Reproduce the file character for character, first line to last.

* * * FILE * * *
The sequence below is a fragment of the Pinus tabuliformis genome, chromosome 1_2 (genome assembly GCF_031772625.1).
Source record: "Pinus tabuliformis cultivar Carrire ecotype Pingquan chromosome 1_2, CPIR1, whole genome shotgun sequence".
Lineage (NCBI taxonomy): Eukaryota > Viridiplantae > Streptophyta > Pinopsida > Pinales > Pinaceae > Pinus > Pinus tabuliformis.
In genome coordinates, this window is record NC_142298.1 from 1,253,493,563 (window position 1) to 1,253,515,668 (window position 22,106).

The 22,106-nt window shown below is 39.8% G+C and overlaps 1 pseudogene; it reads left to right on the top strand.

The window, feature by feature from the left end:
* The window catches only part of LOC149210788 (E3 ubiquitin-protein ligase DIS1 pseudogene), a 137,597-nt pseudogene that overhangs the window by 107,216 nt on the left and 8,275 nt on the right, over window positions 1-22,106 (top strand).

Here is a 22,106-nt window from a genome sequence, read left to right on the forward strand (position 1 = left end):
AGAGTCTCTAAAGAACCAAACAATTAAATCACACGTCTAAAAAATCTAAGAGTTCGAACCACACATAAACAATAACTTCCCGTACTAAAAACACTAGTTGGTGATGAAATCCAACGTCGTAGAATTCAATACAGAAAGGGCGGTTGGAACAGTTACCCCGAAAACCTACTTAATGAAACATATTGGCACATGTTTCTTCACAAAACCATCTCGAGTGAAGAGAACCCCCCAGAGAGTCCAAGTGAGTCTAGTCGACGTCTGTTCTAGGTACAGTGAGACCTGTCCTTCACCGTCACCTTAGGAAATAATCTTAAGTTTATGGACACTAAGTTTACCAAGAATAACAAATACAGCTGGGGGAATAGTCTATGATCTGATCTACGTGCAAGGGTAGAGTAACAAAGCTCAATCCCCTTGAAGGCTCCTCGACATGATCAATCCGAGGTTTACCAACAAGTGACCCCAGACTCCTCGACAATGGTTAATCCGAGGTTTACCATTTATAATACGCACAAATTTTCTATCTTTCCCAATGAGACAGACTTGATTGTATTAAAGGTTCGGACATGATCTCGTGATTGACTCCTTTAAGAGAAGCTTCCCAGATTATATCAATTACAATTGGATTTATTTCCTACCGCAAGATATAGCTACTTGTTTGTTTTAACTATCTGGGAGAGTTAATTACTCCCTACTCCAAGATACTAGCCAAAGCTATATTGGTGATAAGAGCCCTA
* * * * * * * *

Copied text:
The sequence below is a fragment of the Pinus tabuliformis genome, chromosome 1_2 (genome assembly GCF_031772625.1).
Source record: "Pinus tabuliformis cultivar Carrire ecotype Pingquan chromosome 1_2, CPIR1, whole genome shotgun sequence".
Lineage (NCBI taxonomy): Eukaryota > Viridiplantae > Streptophyta > Pinopsida > Pinales > Pinaceae > Pinus > Pinus tabuliformis.
In genome coordinates, this window is record NC_142298.1 from 1,253,493,563 (window position 1) to 1,253,515,668 (window position 22,106).

The 22,106-nt window shown below is 39.8% G+C and overlaps 1 pseudogene; it reads left to right on the top strand.

The window, feature by feature from the left end:
* The window catches only part of LOC149210788 (E3 ubiquitin-protein ligase DIS1 pseudogene), a 137,597-nt pseudogene that overhangs the window by 107,216 nt on the left and 8,275 nt on the right, over window positions 1-22,106 (top strand).

Here is a 22,106-nt window from a genome sequence, read left to right on the forward strand (position 1 = left end):
AGAGTCTCTAAAGAACCAAACAATTAAATCACACGTCTAAAAAATCTAAGAGTTCGAACCACACATAAACAATAACTTCCCGTACTAAAAACACTAGTTGGTGATGAAATCCAACGTCGTAGAATTCAATACAGAAAGGGCGGTTGGAACAGTTACCCCGAAAACCTACTTAATGAAACATATTGGCACATGTTTCTTCACAAAACCATCTCGAGTGAAGAGAACCCCCCAGAGAGTCCAAGTGAGTCTAGTCGACGTCTGTTCTAGGTACAGTGAGACCTGTCCTTCACCGTCACCTTAGGAAATAATCTTAAGTTTATGGACACTAAGTTTACCAAGAATAACAAATACAGCTGGGGGAATAGTCTATGATCTGATCTACGTGCAAGGGTAGAGTAACAAAGCTCAATCCCCTTGAAGGCTCCTCGACATGATCAATCCGAGGTTTACCAACAAGTGACCCCAGACTCCTCGACAATGGTTAATCCGAGGTTTACCATTTATAATACGCACAAATTTTCTATCTTTCCCAATGAGACAGACTTGATTGTATTAAAGGTTCGGACATGATCTCGTGATTGACTCCTTTAAGAGAAGCTTCCCAGATTATATCAATTACAATTGGATTTATTTCCTACCGCAAGATATAGCTACTTGTTTGTTTTAACTATCTGGGAGAGTTAATTACTCCCTACTCCAAGATACTAGCCAAAGCTATATTGGTGATAAGAGCCCTA